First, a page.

Today’s Feature, April 19-20, 2007: AM

January 18, 2008 at 6:00 pm (Today's Feature)

That’s it, I’m hooked! From the opening minutes of Troubled Times, you immediately know why AM is being called the next Coldplay, Wilco, Beck, Bowie and James Taylor wrapped into one. Not a bad comparison. AM invites you into his world; a world filled with heartbreak, passion and enduring as memory. His songs were played in features at the 2006 Sundance Film Festival, in television shows including HBO’s Big Love and The Real World, Men In Trees, What About Brian – 30 placements from this 10-song album, has practically every major media outlet vying for his attention. A rare commodity of singer/songwriter/performer/poet and visionary, AM is destined to climb to the top. His range gives way to an old soul, his good looks and charm remind you of a throw back Hollywood star and his lyrics are reminiscent of one man’s torrid journey through the road of life. Look at your CD collection or search your iPod, if AM is not there, make room. Better yet, buy even more space to hold every song AM puts out, since his library is and continues to be rather breathtaking. Read AM’s XXQs to find out more.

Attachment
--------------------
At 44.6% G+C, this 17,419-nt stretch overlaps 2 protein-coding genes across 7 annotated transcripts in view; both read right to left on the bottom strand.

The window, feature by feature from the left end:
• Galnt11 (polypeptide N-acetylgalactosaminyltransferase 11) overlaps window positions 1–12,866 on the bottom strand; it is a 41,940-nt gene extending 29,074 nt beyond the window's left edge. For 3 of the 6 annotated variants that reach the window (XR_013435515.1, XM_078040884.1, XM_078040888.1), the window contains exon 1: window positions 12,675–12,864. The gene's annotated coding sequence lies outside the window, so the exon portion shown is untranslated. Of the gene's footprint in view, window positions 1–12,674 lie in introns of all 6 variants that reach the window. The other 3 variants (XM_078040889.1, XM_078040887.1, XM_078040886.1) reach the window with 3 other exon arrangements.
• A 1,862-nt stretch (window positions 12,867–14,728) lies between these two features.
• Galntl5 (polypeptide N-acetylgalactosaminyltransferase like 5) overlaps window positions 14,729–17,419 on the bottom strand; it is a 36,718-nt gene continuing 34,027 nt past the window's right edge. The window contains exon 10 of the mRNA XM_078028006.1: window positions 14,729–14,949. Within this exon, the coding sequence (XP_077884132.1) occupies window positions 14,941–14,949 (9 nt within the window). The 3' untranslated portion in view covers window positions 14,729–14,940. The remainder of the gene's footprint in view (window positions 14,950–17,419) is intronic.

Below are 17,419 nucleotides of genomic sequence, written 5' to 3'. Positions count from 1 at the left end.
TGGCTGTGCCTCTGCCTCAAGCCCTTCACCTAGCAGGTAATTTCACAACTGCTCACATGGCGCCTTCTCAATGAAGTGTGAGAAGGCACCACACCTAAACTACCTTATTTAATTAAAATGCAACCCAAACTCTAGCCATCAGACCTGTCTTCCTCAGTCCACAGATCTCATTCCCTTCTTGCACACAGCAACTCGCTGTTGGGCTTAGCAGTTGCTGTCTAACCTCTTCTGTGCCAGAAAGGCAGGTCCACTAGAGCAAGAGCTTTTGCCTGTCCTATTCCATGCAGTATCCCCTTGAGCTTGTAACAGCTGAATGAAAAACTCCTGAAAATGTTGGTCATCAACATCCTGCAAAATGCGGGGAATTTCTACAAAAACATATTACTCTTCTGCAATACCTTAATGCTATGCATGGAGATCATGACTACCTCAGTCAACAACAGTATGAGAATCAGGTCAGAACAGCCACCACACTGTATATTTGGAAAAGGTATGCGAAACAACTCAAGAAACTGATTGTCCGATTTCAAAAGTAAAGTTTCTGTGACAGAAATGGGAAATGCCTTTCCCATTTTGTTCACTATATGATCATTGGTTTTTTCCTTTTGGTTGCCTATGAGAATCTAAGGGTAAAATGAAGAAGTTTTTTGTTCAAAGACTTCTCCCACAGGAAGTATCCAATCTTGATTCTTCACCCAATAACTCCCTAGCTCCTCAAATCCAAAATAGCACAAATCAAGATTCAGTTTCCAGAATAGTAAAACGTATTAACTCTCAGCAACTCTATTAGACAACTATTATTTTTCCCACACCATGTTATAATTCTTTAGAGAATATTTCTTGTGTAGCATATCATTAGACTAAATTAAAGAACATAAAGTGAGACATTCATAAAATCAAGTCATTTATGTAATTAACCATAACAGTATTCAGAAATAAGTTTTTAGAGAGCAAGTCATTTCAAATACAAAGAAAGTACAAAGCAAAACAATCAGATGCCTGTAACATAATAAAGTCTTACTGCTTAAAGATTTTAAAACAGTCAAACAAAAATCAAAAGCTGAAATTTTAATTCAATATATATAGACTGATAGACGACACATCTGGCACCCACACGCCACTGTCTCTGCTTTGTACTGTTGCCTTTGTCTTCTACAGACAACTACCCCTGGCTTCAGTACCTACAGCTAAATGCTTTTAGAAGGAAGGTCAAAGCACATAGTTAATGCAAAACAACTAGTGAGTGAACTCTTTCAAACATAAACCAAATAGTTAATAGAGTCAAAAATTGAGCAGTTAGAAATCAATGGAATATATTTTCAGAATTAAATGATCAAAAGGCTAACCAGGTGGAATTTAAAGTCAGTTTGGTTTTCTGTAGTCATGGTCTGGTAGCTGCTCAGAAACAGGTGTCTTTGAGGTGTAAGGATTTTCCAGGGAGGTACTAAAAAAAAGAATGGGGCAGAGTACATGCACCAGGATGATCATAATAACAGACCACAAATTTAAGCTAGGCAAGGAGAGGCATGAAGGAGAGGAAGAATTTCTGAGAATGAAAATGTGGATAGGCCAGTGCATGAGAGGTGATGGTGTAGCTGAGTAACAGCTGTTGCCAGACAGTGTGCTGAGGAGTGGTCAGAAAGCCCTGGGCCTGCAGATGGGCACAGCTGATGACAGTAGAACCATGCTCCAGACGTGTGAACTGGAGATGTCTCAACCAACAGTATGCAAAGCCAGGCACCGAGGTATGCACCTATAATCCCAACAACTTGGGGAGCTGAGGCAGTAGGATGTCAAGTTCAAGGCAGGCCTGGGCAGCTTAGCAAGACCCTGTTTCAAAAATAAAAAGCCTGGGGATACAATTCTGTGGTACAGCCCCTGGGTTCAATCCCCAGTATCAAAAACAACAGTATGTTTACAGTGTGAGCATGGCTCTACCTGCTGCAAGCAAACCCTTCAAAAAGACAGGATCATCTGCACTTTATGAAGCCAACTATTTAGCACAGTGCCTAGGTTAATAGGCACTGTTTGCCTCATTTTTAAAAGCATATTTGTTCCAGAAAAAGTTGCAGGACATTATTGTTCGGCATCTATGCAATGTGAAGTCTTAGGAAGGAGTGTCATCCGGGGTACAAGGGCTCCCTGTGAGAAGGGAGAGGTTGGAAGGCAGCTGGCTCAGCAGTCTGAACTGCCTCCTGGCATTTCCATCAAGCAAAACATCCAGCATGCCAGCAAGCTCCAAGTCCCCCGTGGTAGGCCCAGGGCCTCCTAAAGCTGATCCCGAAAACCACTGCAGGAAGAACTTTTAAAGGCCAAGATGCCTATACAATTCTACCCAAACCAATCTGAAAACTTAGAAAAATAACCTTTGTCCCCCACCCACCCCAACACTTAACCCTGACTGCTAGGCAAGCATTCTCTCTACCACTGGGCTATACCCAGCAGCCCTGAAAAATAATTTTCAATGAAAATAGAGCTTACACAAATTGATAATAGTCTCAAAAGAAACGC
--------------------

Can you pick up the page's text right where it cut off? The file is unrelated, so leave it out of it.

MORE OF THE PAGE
XXQs: AM (PEV): How and when did you first get into music?

AM: I got my first guitar after seeing a Guns n’ Roses video when I was 12 years old. I was living in Tulsa, OK where I grew up as a kid. Shortly thereafter my family relocated right outside of New Orleans. The guitar was my solace during those times. Moving can be a lonely time for a kid so I had plenty of late nights on the guitar.